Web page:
'Petpreneurs' bark up the right tree

Australians' increasing interaction with household pets has spawned a robust small business industry. From dog cafes and gourmet treats to animal shampoos and minding homes, enterprising "petpreneurs" are seizing the opportunity to cater to creature comforts.

Australians' increasing interaction with household pets has spawned a robust small business industry. From dog cafes and gourmet treats to animal shampoos and minding homes, enterprising "petpreneurs" are seizing the opportunity to cater to creature comforts.

There are 25 million pets in Australia (2 million more than the human population), with a flourishing industry now worth about $8 billion a year.

One venture specialising in dog treats is the Gourmet Dog Barkery in Newcastle, which is a cafe and bakery for dogs. Cafe owner Lisa Haynes started making biscuits for her dog four years ago because there were not a lot of preservative-free healthy treats available.

"We started selling them online and at markets and soon realised that there was a demand," she says.

Haynes had always wanted to open a dog cafe, but had three small children and no funds. With demand increasing, she was able to achieve her dream and Gourmet Dog Barkery opened in March.

All its products are handmade and have no preservatives. "We have customers whose dogs might have a protein allergy and it's very hard these days to get dog treats that don't have protein in them," Haynes says.

She makes more than 35 dog biscuit varieties, wheat-free doggy snack bars, plus a range of cakes, sausage rolls, birthday cakes and birthday bones, with prices starting at $1 for fresh yoghurt-dipped peanut butter and banana mini doughnuts, going up to one-kilogram bags of treats for $40.

Haynes hopes to open five more stores in the next five years, with the central coast and Sydney on her radar.

Another "petpreneur" is Melburnian Katrina Thomson, founder of idpet.com.au. Thomson, who has been producing personalised clothing for children for eight years through idtee.com.au, quickly realised there was a market for dogs.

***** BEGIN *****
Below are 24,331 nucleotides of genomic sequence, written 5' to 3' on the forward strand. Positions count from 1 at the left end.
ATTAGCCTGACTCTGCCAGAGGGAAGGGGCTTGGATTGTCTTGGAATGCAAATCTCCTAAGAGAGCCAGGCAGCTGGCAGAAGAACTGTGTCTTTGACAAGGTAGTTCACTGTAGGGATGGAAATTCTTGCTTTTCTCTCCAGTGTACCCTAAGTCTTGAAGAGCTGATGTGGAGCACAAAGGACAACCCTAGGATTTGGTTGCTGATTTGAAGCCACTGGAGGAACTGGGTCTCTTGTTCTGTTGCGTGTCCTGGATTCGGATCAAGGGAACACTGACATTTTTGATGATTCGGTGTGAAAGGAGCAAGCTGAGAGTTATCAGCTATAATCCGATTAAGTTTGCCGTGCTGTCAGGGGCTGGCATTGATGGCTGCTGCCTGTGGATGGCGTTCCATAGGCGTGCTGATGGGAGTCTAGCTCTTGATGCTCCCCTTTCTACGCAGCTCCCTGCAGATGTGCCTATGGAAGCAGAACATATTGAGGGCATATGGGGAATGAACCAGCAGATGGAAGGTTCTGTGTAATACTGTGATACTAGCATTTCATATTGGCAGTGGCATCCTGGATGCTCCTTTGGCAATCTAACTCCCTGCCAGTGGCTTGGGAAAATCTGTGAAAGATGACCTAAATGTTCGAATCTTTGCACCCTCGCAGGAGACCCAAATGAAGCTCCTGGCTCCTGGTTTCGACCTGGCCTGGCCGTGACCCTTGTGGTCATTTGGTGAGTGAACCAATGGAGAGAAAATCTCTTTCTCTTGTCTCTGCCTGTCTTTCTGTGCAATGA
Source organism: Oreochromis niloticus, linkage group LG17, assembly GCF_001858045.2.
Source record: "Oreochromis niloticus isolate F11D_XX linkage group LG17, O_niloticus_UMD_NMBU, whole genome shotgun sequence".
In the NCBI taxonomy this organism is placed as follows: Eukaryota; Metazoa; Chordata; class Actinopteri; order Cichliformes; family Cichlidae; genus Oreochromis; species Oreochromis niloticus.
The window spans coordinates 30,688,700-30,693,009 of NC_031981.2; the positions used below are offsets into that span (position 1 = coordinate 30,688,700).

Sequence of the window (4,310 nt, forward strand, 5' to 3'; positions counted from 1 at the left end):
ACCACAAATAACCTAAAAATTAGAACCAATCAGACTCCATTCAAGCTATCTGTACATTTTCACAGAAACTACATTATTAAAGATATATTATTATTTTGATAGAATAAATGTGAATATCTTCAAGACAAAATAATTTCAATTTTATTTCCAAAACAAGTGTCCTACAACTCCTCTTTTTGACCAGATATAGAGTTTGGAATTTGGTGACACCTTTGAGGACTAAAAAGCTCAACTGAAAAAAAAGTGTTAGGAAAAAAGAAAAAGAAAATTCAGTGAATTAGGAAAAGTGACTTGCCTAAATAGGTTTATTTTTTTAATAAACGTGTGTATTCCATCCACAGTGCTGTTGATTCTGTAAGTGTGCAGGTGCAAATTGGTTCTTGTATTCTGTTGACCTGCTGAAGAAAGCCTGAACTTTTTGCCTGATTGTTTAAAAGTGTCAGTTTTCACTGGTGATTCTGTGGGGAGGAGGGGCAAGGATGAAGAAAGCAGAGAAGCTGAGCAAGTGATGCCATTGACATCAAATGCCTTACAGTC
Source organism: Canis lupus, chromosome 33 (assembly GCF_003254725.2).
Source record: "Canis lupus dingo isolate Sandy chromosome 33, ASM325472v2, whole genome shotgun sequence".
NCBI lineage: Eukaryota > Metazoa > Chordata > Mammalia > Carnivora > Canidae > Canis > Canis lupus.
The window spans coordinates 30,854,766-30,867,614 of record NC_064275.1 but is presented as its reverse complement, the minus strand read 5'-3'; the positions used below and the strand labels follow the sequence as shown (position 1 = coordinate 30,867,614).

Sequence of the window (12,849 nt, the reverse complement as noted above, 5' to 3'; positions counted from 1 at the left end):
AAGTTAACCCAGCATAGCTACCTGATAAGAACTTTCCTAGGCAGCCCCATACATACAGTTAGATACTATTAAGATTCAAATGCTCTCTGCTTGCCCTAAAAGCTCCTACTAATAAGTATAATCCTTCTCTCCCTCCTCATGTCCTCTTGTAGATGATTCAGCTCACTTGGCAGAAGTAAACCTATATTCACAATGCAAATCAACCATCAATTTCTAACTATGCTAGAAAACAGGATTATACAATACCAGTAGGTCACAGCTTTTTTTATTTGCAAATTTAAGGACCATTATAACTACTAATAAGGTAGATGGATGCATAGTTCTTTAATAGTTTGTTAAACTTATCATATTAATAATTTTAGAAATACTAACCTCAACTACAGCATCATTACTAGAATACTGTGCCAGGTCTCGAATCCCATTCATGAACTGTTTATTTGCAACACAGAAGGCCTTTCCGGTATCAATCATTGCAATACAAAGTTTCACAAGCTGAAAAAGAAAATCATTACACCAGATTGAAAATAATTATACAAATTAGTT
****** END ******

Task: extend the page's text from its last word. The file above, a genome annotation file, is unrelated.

"People are willing to spend money on their pets even more so than on their kids. Max, my dog, is like a family member to us."

But when she decided to personalise Max's things she could not find anything online to reflect his personality. So she started idpet.com.au in May.

Thomson says she set up her business with just under $50,000. Her husband, Bill, looks after the technical side of things, and the website was up and running in 12 weeks. "We produce and print and do all the design work locally. Where we can source things and get them made locally, we will. So we don't have to have huge amounts of stock," she says.

The products include collars, ID tags, tops, beds, placemats and ceramic bowls with the pet's name on it. "We cater to the personality of the people and the pets, so they can have the whole range made up just for them." Prices range from $12.95 for an ID tag, up to $154 for a bed.

Pet minding is another lucrative trade. After house-sitting for a holidaying pet owner, Sue Coombs came up with mindahome.com.au, which she started with Mel Hogan in 2008.

"I looked around to see what was available. There wasn't much about. So we came up with the idea of starting our own site," she says.

The house-sitter pays an annual fee of $49. If they don't get a gig in 12 months, there is a money-back guarantee. "Very few people ask for their money back because most find something that suits them."

A boarding kennel, says Melbourne-based Coombs, can cost a pet owner $100 a day, while a house-sitter is free.

Coombs and Hogan have about 1400 house-sitters, and about 250 homes are listed with them.

They are now eyeing the overseas market, especially England and the US. But before that, they plan to develop new features on their website.

In the meantime, our passion for pets is helping make the cash registers purr with satisfaction.

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